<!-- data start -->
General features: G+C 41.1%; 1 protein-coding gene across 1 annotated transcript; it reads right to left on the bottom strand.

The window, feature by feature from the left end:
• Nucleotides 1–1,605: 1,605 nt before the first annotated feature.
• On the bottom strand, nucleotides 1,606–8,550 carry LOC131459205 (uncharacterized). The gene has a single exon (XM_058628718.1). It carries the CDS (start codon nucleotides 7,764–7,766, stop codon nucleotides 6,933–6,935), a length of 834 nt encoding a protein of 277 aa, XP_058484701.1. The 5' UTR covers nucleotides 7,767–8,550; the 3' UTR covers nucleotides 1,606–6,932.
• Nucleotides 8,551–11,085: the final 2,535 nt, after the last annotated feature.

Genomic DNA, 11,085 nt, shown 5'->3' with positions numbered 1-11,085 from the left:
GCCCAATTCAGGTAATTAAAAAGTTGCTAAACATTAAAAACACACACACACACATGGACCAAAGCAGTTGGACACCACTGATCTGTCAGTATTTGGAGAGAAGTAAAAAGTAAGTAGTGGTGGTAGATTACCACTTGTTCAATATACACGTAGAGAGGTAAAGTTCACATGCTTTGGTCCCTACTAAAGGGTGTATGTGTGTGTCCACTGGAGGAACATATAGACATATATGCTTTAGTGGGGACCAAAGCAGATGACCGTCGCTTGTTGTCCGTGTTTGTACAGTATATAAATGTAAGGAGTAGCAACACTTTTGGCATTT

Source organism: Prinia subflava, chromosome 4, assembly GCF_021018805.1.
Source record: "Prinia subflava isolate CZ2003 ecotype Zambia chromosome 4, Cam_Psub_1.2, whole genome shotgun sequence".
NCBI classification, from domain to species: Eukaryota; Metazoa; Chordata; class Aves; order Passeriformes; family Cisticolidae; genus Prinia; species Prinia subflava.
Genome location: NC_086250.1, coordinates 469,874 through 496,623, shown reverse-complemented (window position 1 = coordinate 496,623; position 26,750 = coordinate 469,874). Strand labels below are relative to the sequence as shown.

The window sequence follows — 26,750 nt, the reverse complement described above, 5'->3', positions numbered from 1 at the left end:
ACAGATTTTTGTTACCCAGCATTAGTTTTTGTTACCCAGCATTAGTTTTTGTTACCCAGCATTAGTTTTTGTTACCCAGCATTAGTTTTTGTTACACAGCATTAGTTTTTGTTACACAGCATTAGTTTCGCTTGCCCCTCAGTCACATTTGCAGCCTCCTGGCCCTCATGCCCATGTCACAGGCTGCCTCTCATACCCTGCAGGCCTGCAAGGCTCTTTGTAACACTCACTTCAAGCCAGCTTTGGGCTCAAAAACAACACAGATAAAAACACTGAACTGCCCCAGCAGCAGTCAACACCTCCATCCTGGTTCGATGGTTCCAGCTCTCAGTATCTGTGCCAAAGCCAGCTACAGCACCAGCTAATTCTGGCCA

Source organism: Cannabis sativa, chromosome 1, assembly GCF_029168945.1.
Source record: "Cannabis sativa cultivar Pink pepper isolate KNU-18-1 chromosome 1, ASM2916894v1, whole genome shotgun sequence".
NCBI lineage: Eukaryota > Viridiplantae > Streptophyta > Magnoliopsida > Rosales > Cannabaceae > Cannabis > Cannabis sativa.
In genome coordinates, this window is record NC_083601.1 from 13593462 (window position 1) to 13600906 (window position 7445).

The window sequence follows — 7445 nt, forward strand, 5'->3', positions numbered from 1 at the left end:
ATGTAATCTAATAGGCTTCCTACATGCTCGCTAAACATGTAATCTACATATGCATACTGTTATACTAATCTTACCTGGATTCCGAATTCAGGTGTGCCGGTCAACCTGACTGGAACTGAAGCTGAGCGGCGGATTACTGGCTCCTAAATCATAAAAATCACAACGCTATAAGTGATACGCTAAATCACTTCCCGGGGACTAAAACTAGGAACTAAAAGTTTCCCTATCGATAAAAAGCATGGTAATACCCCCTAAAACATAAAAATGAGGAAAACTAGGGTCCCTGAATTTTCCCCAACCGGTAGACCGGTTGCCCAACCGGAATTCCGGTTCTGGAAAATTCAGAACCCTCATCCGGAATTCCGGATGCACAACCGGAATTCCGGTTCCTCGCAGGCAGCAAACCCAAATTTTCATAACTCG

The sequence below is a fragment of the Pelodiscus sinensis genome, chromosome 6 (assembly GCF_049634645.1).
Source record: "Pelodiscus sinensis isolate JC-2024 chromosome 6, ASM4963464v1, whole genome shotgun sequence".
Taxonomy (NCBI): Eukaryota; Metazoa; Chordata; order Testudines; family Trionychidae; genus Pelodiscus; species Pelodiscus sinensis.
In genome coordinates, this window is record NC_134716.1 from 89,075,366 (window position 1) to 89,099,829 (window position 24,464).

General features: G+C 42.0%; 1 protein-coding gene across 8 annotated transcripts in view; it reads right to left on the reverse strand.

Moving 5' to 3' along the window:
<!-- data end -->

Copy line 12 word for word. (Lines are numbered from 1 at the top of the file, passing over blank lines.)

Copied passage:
The window sequence follows — 26,750 nt, the reverse complement described above, 5'->3', positions numbered from 1 at the left end: